Llangasty Retreat House – the base for our Brecon Beacons Beano – sits near the shores of Llangorse Lake, the largest natural lake in South Wales. As previous Beanoers will testify, it’s a mesmerising place and it’s possible to lose hours watching the play of sun and shade across the water and surrounding hills, the wildfowl skittering over the surface and the fishermen standing silently on their boats.
Inevitably the lake has attracted more than its fair share of myths and legends. Perhaps the most famous of these is the story of a drowned city beneath the waters. (This is slightly ironic, as Wales is full of man-made reservoirs that genuinely do contain drowned villages and homesteads beneath the surface.) There are many versions of the legend; the following is one of them – more or less.
Boy Meets Girl. Girl Not Impressed.
Let us go back to a time when this whole region of Wales is a Celtic kingdom controlled by the Kings of Brycheiniog (Brecon). In the Llangorse valley there stands a great castle with a bustling town surrounding it. From the castle, a wealthy aristocratic lady rules over the surrounding area. A peasant man from the town sees the lady and falls instantly in love with her (as you do). She haughtily rejects his advances, saying there is no way a woman in her position would even consider a match with one so poor.
Driven to distraction, the peasant ambushes and kills an affluent merchant who has inexplicably gone for a lone stroll in the hills with all his gold on him. The peasant shows his new-found riches to his beloved. She’s like, “Wow, I suddenly realised how handsome you are,” they get married, he moves into the castle and they live happily ever after with no questions asked.
Moaning and groaning
Well, not quite. Within a few months, the ghost of the murdered merchant begins to appear about the castle, moaning and groaning and demanding his money back – or at least a credit note. Finally confronting the happy couple themselves, the ghost warns that unless the peasant confesses his crime publicly, he will curse them and their family. “Vengeance will come!” he cries, evidently having watched too much Game of Thrones.
Nervously the murderer asks, “When will this vengeance come?” The ghost tells them that it will be visited on their descendants in nine generations’ time. The lady responds along the lines of “Oh well, that’s ages away, we’ll be long dead by then,” and they go off to get on with their lives. It’s not recorded what the ghost thinks about this: he is never heard from again.
Time passes. [Insert wibbly-wobbly special effects here]
Nine generations later, the couple’s great-great-great-great-great-great-great grandchildren are still living in and around the castle. One dark winter night, a great earthquake shakes the land. The hills around Llangorse crack open and a deluge of water pours out, flooding the valley, submerging both castle and town and drowning all the couple’s descendants, together with anyone else who happens to be in town at the time. The water settles and Llangorse Lake is born.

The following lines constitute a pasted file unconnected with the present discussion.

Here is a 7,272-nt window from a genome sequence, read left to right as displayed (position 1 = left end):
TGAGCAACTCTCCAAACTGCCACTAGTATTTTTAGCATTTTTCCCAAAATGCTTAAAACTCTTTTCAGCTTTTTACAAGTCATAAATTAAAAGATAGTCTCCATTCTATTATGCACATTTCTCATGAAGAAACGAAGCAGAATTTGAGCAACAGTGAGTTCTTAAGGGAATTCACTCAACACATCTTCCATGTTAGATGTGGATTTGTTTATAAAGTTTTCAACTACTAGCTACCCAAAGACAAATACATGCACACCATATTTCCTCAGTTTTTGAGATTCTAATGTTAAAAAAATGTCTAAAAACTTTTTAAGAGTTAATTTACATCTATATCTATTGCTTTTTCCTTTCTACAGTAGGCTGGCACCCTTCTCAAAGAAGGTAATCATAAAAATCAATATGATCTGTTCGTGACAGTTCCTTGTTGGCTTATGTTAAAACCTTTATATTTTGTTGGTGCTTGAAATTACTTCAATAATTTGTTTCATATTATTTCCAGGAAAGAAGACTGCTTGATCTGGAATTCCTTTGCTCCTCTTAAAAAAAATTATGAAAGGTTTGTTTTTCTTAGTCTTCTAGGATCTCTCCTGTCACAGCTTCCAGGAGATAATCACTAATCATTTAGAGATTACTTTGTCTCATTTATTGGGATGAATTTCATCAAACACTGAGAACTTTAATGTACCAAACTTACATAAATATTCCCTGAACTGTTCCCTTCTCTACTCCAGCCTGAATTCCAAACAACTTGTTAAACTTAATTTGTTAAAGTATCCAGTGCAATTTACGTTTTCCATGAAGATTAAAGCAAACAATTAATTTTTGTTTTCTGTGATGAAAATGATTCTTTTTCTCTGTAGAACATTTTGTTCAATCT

Nowadays, all that remains is the seemingly-peaceful lake, though strange events here are not unknown. 12th-century travel writer Gerald of Wales recorded that the lake had
“miraculous properties such that local inhabitants have witnessed it completely covered with buildings, that in winter when covered with ice it emits a loud groaning noise and that the lake sometimes turns green.”
Other local tales say that church bells can sometimes be heard ringing beneath the waves. (Admittedly this is pretty much standard procedure for any sunken city.)
As with all the best legends, there may be a grain of truth in there somewhere. For Llangorse Lake’s most distinctive feature is the Crannog, a man-made island some 40 metres across out on the lake, thought to have been constructed in the 9th or early 10th century as one of the royal residences of the Kings of Brycheiniog. Crannogs are common in Scotland and Ireland, but as far as anyone knows this is the only one in the whole of England and Wales. Archaeological evidence suggests that a palisade fence of timber stakes surrounded the island, enclosing a great hall and numerous small buildings. A single wooden causeway linked the island to the shore, providing a highly defensible residence.
But not, it seems, defensible enough.
The Anglo Saxon Chronicle contains this brief entry for 916 AD:
“Aethelflaed sent an army into Wales and stormed Brecenanmere and there captured the wife of the king and thirty-three other persons.”
Aethelflaed was “The Lady of the Mercians”, daughter of Alfred the Great and absolute ruler of the kingdom of Mercia (and incidentally, the only recorded female ruler of an Anglo-Saxon kingdom). Brecenanmere (“Brecon mere”) was the Saxon name for Llangorse lake, and the king in question was the King of Brycheiniog, so it seems that Llangorse was a royal residence of some importance.
Remains of burnt timbers have been found on the island, suggesting that Aethelflaed’s men put the buildings to the torch before they left. There is no evidence of rebuilding after that, and the Crannog remains deserted to this day.
So yes, there really was a town of sorts in Llangorse Lake, and yes, it did disappear.
If you stay at Llangasty with us, listen carefully late at night when the air is still. Sometimes you can just make out the cries of the King’s family as they were dragged away across the causeway.
Or maybe it’s just the geese on the lake.